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Tiny metal snowflakes demonstrate new nanoscale manufacturing methods

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Researchers in New Zealand and Australia have grown tiny metal snowflakes, cubes, rods and other shapes. The nanocrystals form like snow out of a liquid metal, demonstrated an intriguing new potential method for manufacturing nanoscale structures.

The team ran a series of experiments using gallium, an intriguing metal with a low melting point of just under 30 °C (86 °F), meaning the temperature on a summer’s day – or even just holding it in your hand – is enough to liquefy it. The researchers made alloys by mixing gallium with other metals like zinc, nickel, copper, tin, platinum, bismuth, silver and aluminum, and watched the dynamics of the crystals that formed.

The metals were mixed at high temperatures so both metals were in liquid form, then the alloy was cooled to the point that the secondary metal became solid while the gallium remained liquid. This caused the solid metal to precipitate out of the liquid gallium and crystallize into a range of different shapes, depending on the metal. That included cubes, rods, octahedrons, and hexagonal and rectangular plates.

But zinc’s behavior was the strangest, forming fractal structures that resembled snowflakes. On closer examination, the researchers found that the specific atomic interactions between the gallium and the different metals caused the various crystal shapes to form. In the case of zinc, for example, each atom is surrounded by six neighbors in a pattern that resembles a snowflake.

Cool as it may be, this isn’t just a matter of making tiny metal snowflakes for the sake of it. The team says the technique could be used to make nanoparticles of different shapes for use in electronics or material manufacturing.

“In contrast to top-down approaches to forming nanostructure – by cutting away material – this bottom-up approaches relies on atoms self-assembling,” said Professor Nicola Gaston, an author of the study. “This is how nature makes nanoparticles, and is both less wasteful and much more precise than top-down methods. There’s also something very cool in creating a metallic snowflake!”

The research was published in the journal Science.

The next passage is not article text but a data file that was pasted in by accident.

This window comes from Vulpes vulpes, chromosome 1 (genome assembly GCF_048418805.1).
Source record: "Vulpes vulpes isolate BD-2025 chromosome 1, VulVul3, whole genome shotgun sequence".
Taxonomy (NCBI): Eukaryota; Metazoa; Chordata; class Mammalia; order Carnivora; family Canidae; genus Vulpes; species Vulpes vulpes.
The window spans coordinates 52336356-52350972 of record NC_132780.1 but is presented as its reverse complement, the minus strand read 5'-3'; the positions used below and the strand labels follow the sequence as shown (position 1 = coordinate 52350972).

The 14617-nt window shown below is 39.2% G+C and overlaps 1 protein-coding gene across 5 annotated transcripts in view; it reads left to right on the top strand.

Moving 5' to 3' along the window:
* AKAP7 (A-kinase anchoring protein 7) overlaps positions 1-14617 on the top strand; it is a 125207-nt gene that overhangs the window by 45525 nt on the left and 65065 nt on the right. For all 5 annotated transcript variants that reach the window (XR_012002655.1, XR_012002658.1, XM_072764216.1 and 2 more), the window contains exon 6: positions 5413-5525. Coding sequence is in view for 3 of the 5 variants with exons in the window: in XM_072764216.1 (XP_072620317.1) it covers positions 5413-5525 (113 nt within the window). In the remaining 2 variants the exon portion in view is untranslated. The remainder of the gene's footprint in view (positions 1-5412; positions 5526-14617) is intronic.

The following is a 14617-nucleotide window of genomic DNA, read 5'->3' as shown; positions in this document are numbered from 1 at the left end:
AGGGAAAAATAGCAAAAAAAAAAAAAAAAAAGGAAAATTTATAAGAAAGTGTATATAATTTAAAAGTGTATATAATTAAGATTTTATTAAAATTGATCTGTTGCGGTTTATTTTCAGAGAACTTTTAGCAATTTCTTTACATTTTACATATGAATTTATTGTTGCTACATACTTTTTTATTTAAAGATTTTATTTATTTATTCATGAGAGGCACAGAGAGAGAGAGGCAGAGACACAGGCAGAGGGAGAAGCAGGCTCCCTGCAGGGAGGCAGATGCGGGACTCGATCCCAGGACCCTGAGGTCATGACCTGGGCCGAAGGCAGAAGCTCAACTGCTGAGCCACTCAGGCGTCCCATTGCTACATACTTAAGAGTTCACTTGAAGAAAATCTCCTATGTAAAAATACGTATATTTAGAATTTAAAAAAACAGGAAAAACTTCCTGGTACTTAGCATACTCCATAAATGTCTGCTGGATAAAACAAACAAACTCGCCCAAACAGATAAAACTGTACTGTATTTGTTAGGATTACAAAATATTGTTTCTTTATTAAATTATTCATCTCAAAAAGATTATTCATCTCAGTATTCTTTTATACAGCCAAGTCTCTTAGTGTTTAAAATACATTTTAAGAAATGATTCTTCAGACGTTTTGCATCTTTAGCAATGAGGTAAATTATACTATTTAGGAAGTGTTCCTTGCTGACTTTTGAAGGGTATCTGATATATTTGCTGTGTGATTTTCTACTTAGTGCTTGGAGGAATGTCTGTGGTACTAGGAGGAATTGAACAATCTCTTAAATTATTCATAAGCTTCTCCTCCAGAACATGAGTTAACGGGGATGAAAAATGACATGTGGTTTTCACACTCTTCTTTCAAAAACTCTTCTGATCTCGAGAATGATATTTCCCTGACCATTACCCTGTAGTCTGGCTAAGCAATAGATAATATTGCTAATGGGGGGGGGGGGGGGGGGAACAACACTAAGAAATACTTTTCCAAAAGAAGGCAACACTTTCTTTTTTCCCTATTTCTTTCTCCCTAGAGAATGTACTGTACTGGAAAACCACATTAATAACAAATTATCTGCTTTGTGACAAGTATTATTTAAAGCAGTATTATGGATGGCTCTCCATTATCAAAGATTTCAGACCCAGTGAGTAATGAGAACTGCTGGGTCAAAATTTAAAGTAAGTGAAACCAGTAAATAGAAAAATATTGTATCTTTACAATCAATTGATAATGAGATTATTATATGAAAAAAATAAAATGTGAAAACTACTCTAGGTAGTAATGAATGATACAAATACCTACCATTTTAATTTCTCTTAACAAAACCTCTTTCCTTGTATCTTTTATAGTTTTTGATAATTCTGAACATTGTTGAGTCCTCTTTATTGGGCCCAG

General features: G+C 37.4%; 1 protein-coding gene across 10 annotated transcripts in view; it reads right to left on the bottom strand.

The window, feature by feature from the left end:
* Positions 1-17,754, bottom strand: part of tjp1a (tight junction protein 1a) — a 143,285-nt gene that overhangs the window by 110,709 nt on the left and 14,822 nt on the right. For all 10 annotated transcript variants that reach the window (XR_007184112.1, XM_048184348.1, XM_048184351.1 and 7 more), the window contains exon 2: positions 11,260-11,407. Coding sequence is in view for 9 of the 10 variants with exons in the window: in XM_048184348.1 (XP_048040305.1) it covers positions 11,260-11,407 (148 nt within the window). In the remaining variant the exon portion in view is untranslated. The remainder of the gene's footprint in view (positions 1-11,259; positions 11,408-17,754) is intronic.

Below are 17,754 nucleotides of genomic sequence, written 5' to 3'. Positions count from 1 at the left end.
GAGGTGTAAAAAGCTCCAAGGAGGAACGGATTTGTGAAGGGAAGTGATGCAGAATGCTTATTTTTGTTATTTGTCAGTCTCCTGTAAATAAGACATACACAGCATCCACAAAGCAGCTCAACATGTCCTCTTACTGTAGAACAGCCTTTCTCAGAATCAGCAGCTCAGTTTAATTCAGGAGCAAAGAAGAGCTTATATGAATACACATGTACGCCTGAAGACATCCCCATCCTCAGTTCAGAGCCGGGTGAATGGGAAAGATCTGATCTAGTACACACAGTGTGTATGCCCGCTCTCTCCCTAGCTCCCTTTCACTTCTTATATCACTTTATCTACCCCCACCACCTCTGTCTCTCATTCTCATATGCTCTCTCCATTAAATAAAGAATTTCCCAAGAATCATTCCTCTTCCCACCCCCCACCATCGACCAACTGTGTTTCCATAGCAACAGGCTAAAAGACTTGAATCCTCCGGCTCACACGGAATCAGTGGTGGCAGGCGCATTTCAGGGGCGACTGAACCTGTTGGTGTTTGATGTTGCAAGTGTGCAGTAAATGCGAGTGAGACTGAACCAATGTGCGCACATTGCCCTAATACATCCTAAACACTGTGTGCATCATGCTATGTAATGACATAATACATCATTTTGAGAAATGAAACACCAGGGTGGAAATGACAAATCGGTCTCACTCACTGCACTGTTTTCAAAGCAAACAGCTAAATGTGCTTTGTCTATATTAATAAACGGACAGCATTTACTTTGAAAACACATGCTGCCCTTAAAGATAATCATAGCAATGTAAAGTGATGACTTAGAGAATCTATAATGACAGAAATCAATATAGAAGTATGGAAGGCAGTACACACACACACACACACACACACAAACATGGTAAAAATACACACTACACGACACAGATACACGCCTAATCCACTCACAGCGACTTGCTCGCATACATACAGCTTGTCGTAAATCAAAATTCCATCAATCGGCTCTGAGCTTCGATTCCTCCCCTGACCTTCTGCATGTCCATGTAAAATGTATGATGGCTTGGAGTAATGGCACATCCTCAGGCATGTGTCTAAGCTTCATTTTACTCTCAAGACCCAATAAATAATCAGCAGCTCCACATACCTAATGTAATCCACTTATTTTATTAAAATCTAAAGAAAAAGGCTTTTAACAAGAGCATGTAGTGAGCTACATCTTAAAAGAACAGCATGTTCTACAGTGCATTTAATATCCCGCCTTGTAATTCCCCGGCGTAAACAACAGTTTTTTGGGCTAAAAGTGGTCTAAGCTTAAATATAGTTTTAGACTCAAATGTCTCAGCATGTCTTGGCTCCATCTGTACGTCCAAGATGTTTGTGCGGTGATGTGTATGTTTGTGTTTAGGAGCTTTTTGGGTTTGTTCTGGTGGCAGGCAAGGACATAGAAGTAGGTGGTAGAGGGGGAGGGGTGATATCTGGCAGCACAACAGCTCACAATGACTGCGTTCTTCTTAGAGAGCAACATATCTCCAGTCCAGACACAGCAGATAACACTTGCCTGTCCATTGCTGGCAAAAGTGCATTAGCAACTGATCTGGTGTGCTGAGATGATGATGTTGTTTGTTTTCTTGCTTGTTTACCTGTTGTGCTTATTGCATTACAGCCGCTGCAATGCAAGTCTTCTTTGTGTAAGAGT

Source: University of Auckland




Researchers in New Zealand and Australia have grown tiny metal snowflakes, cubes, rods and other shapes. The nanocrystals form like snow out of a liquid metal, demonstrated an intriguing new potential method for manufacturing nanoscale structures.

The team ran a series of experiments using gallium, an intriguing metal with a low melting point of just under 30 °C (86 °F), meaning the temperature on a summer’s day – or even just holding it in your hand – is enough to liquefy it. The researchers made alloys by mixing gallium with other metals like zinc, nickel, copper, tin, platinum, bismuth, silver and aluminum, and watched the dynamics of the crystals that formed.

The metals were mixed at high temperatures so both metals were in liquid form, then the alloy was cooled to the point that the secondary metal became solid while the gallium remained liquid. This caused the solid metal to precipitate out of the liquid gallium and crystallize into a range of different shapes, depending on the metal. That included cubes, rods, octahedrons, and hexagonal and rectangular plates.

But zinc’s behavior was the strangest, forming fractal structures that resembled snowflakes. On closer examination, the researchers found that the specific atomic interactions between the gallium and the different metals caused the various crystal shapes to form. In the case of zinc, for example, each atom is surrounded by six neighbors in a pattern that resembles a snowflake.

Cool as it may be, this isn’t just a matter of making tiny metal snowflakes for the sake of it. The team says the technique could be used to make nanoparticles of different shapes for use in electronics or material manufacturing.

“In contrast to top-down approaches to forming nanostructure – by cutting away material – this bottom-up approaches relies on atoms self-assembling,” said Professor Nicola Gaston, an author of the study. “This is how nature makes nanoparticles, and is both less wasteful and much more precise than top-down methods. There’s also something very cool in creating a metallic snowflake!”

The research was published in the journal Science.

Source: University of Auckland

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